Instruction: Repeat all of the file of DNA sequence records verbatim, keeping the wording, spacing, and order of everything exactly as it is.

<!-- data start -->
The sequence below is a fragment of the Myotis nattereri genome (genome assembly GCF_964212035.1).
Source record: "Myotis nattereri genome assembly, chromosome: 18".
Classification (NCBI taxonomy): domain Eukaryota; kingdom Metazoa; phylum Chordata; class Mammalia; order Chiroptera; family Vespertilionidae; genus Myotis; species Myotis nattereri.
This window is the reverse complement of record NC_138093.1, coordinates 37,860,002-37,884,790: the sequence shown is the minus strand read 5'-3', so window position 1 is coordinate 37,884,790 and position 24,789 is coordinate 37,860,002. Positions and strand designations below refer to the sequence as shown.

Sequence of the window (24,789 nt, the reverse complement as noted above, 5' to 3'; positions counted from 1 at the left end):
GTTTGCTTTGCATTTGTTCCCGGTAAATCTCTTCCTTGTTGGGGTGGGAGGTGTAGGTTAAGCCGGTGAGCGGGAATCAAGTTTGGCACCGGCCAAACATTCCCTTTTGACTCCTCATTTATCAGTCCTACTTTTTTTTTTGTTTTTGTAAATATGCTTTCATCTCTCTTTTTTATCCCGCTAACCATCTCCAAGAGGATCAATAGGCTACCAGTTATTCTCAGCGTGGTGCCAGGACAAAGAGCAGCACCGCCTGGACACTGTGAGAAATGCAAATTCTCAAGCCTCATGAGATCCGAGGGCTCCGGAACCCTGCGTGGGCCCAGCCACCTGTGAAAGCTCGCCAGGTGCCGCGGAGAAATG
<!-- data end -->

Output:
The sequence below is a fragment of the Myotis nattereri genome (genome assembly GCF_964212035.1).
Source record: "Myotis nattereri genome assembly, chromosome: 18".
Classification (NCBI taxonomy): domain Eukaryota; kingdom Metazoa; phylum Chordata; class Mammalia; order Chiroptera; family Vespertilionidae; genus Myotis; species Myotis nattereri.
This window is the reverse complement of record NC_138093.1, coordinates 37,860,002-37,884,790: the sequence shown is the minus strand read 5'-3', so window position 1 is coordinate 37,884,790 and position 24,789 is coordinate 37,860,002. Positions and strand designations below refer to the sequence as shown.

Sequence of the window (24,789 nt, the reverse complement as noted above, 5' to 3'; positions counted from 1 at the left end):
GTTTGCTTTGCATTTGTTCCCGGTAAATCTCTTCCTTGTTGGGGTGGGAGGTGTAGGTTAAGCCGGTGAGCGGGAATCAAGTTTGGCACCGGCCAAACATTCCCTTTTGACTCCTCATTTATCAGTCCTACTTTTTTTTTTGTTTTTGTAAATATGCTTTCATCTCTCTTTTTTATCCCGCTAACCATCTCCAAGAGGATCAATAGGCTACCAGTTATTCTCAGCGTGGTGCCAGGACAAAGAGCAGCACCGCCTGGACACTGTGAGAAATGCAAATTCTCAAGCCTCATGAGATCCGAGGGCTCCGGAACCCTGCGTGGGCCCAGCCACCTGTGAAAGCTCGCCAGGTGCCGCGGAGAAATG